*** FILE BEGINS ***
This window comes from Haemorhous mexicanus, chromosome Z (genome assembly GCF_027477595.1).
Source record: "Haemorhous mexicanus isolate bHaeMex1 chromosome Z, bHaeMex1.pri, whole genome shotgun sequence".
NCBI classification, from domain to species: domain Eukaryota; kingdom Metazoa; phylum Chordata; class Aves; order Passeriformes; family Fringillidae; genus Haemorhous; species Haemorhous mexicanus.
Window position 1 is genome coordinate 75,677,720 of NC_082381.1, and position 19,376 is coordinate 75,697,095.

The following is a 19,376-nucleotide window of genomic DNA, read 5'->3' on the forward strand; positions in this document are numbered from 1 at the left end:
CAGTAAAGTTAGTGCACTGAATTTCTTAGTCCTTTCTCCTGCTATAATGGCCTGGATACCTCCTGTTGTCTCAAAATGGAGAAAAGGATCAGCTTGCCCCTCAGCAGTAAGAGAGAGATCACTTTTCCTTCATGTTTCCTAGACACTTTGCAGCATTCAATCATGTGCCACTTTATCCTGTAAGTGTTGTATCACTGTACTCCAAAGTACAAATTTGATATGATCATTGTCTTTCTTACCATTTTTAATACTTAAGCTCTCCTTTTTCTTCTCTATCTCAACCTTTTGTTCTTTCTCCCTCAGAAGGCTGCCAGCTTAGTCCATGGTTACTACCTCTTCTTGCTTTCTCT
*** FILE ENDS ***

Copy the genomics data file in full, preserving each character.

This window comes from Haemorhous mexicanus, chromosome Z (genome assembly GCF_027477595.1).
Source record: "Haemorhous mexicanus isolate bHaeMex1 chromosome Z, bHaeMex1.pri, whole genome shotgun sequence".
NCBI classification, from domain to species: domain Eukaryota; kingdom Metazoa; phylum Chordata; class Aves; order Passeriformes; family Fringillidae; genus Haemorhous; species Haemorhous mexicanus.
Window position 1 is genome coordinate 75,677,720 of NC_082381.1, and position 19,376 is coordinate 75,697,095.

The following is a 19,376-nucleotide window of genomic DNA, read 5'->3' on the forward strand; positions in this document are numbered from 1 at the left end:
CAGTAAAGTTAGTGCACTGAATTTCTTAGTCCTTTCTCCTGCTATAATGGCCTGGATACCTCCTGTTGTCTCAAAATGGAGAAAAGGATCAGCTTGCCCCTCAGCAGTAAGAGAGAGATCACTTTTCCTTCATGTTTCCTAGACACTTTGCAGCATTCAATCATGTGCCACTTTATCCTGTAAGTGTTGTATCACTGTACTCCAAAGTACAAATTTGATATGATCATTGTCTTTCTTACCATTTTTAATACTTAAGCTCTCCTTTTTCTTCTCTATCTCAACCTTTTGTTCTTTCTCCCTCAGAAGGCTGCCAGCTTAGTCCATGGTTACTACCTCTTCTTGCTTTCTCT